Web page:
**Disclaimer: These posts regarding our time in the DRC are honest posts about our specific experience. What we experienced will be very different than others who have traveled outside of the US before and are familiar with international travel. Being we are hillbillies and this is our first international trip, it was a little different for us. And these are just our opinions and thoughts.**
We left early on a Thursday morning to get to Minneapolis airport heading to Kinsasha. The thing we were most scared about on the whole trip was the airplane flights. But those ended up being the easiest, least scary part of the whole trip. Our flights to Kinsasha were easy and uneventful. Long and boring, but easy. We arrived in Kinsasha at 6:40 on Friday night. We were lucky to have another adoptive family on the same flight as us, so when we got to the airport we could stick together with them. The Kinsasha airport is definitely not like any other airport, it is unique and all it's own. But you know, it's Africa and the DRC is one of the poorest countries in the world, so what do you expect!! Navigating the airport was fairly easy. Our agency had things set up very well and our airport person met us right away and helped us get our luggage. We were glad to have him upon exiting the airport as there were a lot of guards staring at us, speaking quite loudly. We then loaded our luggage into a Jeep, except that there were 2 families and we had a LOT of luggage. Maybe pack light next time???? So we had to put suitcases under our feet and on our laps. And our friends had to sit on each other's laps in order to fit in the Jeep. Safety first baby!! The car ride to our hotels was crazy. And I came to find out that this was light traffic. Lots of cars going everywhere, honking the horn contantly, no stoplights, people walking in front of the cars. Because it was dark we didn't get to see much of the city; Matt and I's only memories of what we saw is that a lot of people were out partying. The sides of the highway were lined with people, fires are going and they are just hanging out and enjoying each other's company. They do life together so well in Africa. A lesson that we in the US need to learn from. We need to do life together better here instead of being so isolated. On a side note, we were the first family to adopt three kids with our agency, so we had a few hiccups. The first issue was the hotel. We had a hard time securing a hotel because the hotel our agency recommended did not want five people in one room. They told us no repeatedly and our in country staff no repeatedly. So our in country guy had lined up another hotel for us to stay at. Perfect! So we were informed of this on our way to our hotel. We arrived, looked it over, looked good, checked in. Went to sleep, ready for our gotcha day!!!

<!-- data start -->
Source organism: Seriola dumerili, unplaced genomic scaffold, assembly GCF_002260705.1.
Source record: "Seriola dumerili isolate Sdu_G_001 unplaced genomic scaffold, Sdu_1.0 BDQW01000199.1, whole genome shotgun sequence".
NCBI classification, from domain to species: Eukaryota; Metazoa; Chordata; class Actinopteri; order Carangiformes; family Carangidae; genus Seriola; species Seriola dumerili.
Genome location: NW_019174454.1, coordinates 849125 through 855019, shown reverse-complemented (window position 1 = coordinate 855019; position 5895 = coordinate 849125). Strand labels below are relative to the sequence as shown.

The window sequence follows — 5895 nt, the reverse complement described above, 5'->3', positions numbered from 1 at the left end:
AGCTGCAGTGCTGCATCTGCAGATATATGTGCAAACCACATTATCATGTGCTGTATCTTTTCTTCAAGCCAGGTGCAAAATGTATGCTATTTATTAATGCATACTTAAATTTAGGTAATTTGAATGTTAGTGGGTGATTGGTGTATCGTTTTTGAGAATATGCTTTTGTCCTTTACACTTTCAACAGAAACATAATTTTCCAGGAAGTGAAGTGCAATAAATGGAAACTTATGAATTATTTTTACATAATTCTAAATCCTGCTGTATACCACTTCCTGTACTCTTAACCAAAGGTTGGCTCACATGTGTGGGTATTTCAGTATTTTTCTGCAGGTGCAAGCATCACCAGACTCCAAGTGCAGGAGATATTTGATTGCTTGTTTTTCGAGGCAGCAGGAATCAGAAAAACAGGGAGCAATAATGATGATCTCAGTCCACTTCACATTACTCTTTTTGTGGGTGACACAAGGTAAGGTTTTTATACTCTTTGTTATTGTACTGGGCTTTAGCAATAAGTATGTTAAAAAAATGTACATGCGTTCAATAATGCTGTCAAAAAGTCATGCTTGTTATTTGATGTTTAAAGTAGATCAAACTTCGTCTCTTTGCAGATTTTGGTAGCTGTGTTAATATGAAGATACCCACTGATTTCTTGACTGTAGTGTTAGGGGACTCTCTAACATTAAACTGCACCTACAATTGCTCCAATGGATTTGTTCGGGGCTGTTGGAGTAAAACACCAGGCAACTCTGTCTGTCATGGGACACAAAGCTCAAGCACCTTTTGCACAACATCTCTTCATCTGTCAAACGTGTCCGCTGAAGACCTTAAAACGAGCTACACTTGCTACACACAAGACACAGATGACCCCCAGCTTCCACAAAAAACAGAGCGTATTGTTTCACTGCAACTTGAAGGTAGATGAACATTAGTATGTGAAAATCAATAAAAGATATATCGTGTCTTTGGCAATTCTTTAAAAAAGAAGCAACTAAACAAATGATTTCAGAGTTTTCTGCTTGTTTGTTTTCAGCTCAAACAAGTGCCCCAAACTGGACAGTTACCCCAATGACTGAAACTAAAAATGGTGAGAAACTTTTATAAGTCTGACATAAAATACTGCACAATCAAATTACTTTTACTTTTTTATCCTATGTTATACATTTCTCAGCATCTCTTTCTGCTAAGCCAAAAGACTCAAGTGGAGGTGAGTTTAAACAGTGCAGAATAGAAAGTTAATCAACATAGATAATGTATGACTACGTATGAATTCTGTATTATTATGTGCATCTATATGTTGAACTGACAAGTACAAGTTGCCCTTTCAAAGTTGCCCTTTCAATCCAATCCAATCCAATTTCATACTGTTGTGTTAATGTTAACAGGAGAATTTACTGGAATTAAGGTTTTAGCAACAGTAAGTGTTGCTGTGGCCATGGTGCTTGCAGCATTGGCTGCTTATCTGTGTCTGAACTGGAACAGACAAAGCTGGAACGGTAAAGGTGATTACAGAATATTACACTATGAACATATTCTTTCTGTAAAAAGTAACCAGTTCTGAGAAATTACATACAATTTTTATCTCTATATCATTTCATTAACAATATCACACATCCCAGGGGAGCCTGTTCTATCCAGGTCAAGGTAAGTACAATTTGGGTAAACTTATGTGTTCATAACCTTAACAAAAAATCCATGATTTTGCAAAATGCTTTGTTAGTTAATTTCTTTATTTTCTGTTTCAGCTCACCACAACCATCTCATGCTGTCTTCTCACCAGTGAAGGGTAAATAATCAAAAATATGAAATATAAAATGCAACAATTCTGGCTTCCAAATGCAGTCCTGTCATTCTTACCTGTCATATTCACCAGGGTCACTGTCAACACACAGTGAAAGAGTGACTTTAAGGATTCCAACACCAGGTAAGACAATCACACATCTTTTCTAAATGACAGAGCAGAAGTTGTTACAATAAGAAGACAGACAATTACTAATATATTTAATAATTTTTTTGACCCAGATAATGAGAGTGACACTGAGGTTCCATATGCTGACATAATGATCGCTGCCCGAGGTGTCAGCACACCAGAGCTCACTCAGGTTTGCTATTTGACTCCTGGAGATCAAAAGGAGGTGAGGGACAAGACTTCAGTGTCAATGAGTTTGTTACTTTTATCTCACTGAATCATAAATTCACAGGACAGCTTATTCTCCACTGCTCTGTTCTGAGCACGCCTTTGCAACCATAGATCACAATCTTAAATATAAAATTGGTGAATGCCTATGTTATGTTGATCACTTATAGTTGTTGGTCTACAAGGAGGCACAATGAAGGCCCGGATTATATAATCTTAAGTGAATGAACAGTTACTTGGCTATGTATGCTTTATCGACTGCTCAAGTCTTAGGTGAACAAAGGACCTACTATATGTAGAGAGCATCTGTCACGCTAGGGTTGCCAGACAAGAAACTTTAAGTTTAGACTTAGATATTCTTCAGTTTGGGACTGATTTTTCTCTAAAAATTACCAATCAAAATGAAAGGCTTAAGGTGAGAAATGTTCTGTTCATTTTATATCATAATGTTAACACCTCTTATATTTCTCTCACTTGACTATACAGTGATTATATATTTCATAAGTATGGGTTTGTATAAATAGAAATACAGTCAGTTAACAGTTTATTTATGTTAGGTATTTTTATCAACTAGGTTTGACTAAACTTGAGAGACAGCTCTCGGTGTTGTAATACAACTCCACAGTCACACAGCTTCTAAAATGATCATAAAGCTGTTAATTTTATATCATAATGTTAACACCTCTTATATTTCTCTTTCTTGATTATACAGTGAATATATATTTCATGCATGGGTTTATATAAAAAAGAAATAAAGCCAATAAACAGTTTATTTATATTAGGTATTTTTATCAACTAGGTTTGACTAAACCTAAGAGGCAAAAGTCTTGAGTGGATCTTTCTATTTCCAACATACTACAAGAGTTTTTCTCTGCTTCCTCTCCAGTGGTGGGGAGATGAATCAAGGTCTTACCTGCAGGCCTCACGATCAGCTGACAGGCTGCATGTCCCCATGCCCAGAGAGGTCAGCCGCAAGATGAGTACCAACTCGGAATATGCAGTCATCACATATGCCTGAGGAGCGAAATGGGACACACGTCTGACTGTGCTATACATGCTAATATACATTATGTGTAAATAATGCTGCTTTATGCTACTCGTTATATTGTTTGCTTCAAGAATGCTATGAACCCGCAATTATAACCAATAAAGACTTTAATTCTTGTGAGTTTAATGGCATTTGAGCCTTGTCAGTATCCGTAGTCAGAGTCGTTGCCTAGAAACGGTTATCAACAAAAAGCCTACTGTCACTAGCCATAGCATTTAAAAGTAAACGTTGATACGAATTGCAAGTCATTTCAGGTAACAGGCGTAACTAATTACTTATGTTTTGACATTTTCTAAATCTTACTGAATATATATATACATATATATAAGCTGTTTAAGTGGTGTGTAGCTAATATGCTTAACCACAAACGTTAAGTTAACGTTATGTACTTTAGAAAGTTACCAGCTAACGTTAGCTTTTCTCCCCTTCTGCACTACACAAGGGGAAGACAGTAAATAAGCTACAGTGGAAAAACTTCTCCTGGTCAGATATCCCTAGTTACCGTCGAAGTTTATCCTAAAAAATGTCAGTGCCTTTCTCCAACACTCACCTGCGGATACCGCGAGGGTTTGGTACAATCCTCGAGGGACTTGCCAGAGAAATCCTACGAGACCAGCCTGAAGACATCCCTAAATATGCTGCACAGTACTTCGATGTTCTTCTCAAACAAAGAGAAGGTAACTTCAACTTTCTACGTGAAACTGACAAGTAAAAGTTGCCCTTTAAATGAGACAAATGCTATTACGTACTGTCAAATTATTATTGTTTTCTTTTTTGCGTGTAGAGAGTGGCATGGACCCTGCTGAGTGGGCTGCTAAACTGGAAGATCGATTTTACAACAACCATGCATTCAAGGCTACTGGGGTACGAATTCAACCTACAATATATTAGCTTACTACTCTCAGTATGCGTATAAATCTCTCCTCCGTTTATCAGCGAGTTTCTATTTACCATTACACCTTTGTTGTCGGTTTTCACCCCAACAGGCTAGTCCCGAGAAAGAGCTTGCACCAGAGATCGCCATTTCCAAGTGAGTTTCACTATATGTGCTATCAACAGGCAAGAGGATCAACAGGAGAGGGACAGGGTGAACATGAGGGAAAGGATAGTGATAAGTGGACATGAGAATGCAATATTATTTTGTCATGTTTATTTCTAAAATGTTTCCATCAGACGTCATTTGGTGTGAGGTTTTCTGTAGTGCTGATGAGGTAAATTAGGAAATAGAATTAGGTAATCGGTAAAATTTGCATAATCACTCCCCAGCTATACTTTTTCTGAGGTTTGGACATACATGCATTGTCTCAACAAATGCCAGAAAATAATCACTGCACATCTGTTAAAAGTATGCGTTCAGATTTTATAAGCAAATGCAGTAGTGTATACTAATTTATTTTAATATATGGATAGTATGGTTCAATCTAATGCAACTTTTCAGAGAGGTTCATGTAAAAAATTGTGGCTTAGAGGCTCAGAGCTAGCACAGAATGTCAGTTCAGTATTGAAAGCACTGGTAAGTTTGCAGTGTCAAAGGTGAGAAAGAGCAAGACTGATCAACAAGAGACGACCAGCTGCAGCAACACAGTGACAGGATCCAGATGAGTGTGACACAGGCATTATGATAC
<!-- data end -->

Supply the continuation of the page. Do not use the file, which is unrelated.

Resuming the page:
These are pictures taken from our hotel. It was like a tropical oasis. At this point we felt like we were on a tropical vacation. There was a restaurant next door to our hotel and we would hear the wonderful noises of women having a party. So vibrant and wonderful in Africa. So day one is a bit boring. Please stay tuned for Day 2- Gotcha Day. I guarantee it gets better and more interesting!!